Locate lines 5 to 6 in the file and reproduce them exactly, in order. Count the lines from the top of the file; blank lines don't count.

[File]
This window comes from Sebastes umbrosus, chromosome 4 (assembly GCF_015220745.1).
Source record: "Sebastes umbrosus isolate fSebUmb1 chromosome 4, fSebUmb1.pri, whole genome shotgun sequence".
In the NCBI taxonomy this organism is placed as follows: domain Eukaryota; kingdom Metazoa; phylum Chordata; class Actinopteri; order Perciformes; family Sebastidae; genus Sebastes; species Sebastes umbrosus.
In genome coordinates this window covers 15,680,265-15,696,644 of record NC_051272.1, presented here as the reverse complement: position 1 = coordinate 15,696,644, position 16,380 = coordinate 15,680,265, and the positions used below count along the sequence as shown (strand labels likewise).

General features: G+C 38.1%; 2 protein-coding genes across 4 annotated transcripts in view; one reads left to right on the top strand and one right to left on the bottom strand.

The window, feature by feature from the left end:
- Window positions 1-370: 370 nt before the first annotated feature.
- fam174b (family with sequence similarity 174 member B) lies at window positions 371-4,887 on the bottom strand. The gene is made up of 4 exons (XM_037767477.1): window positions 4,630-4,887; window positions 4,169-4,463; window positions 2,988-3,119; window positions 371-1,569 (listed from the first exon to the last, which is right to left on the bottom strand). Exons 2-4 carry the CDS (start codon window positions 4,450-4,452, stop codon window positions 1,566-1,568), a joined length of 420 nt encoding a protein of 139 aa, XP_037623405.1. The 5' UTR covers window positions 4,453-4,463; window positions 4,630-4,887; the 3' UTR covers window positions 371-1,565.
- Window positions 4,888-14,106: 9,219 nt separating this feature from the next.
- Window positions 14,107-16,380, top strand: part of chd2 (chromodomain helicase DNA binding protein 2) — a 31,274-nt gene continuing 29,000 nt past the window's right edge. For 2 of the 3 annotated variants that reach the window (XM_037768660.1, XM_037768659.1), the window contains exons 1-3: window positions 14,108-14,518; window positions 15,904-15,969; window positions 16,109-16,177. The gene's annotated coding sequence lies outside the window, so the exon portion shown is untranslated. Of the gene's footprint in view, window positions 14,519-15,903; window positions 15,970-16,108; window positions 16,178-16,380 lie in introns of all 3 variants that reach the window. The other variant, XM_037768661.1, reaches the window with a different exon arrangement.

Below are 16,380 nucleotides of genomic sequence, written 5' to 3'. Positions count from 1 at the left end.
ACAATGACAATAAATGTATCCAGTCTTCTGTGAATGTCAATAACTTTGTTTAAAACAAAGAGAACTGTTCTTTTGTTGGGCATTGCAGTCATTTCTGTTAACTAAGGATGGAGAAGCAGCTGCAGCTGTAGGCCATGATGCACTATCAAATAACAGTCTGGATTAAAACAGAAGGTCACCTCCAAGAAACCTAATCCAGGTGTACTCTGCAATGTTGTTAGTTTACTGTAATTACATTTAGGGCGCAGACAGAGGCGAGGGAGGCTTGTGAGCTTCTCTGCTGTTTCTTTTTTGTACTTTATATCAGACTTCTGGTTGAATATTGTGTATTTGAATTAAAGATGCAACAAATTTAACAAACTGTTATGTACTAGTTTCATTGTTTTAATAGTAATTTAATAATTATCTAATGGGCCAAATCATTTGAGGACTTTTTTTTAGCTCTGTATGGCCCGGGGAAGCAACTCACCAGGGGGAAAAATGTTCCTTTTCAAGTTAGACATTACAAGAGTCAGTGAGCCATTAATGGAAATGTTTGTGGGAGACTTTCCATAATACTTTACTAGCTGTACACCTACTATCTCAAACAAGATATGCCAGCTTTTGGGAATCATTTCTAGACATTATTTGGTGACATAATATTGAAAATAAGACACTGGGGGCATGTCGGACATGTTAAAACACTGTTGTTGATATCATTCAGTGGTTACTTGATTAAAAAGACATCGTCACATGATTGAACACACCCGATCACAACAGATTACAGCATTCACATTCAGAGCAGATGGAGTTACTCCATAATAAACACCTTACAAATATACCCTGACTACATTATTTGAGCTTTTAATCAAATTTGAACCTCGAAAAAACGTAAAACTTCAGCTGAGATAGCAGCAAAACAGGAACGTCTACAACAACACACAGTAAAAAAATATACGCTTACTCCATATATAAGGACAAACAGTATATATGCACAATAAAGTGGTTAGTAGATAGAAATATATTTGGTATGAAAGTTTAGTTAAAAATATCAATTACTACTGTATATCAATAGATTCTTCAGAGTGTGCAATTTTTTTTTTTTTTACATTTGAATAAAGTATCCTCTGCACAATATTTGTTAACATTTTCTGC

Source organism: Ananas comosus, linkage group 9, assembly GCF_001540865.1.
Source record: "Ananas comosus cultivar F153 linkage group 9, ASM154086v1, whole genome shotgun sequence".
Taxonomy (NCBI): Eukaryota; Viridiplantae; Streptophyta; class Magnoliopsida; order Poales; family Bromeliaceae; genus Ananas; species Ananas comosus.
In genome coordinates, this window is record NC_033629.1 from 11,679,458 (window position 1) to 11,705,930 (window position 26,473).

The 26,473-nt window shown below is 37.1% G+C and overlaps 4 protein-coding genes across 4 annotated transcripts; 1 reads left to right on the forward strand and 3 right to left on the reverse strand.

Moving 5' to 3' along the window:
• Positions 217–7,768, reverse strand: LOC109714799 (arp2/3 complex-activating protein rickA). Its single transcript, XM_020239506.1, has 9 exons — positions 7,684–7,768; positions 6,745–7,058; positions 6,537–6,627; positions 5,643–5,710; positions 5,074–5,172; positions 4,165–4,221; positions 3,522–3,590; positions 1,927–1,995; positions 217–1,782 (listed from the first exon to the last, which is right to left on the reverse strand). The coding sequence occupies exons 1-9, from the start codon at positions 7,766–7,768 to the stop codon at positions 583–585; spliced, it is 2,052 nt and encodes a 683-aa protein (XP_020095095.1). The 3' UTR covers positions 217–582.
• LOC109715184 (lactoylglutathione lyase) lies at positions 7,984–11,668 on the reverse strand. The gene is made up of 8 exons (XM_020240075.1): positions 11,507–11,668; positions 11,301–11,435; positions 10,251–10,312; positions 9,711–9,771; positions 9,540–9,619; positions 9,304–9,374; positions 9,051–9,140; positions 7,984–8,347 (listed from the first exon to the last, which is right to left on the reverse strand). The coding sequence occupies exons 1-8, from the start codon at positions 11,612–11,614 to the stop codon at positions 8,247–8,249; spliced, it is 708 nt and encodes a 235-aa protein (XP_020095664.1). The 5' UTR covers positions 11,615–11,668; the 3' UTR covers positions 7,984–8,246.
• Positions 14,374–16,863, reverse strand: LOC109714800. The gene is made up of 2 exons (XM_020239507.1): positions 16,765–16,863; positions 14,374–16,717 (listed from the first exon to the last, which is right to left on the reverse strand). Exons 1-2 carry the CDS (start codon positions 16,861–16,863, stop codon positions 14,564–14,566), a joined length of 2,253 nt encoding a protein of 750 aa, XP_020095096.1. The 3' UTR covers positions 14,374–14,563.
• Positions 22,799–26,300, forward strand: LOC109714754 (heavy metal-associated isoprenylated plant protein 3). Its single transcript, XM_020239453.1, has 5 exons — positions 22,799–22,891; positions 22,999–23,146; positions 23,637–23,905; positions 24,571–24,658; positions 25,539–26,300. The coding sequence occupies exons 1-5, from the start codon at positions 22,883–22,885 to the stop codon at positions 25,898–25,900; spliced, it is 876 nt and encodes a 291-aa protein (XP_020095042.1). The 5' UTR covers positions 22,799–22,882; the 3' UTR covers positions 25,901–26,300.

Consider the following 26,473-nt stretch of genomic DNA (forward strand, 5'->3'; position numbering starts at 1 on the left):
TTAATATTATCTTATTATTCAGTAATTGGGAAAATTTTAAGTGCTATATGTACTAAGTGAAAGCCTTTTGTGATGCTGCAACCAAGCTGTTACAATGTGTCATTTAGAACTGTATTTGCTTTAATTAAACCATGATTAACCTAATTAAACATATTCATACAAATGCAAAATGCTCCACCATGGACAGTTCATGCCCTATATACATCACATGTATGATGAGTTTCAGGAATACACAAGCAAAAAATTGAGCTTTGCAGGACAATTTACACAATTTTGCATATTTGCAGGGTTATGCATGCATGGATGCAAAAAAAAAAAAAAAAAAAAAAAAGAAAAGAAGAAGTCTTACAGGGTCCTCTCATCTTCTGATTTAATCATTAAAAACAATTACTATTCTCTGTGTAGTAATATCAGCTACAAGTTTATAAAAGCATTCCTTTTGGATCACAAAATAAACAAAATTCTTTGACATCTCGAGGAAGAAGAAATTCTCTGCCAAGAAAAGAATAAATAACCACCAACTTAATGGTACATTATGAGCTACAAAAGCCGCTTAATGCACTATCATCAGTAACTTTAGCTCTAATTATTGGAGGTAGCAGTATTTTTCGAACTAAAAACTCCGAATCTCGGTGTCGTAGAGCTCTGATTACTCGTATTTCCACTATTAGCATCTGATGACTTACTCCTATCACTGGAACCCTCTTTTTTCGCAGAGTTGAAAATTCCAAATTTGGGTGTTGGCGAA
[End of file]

General features: G+C 38.1%; 2 protein-coding genes across 4 annotated transcripts in view; one reads left to right on the top strand and one right to left on the bottom strand.

The window, feature by feature from the left end: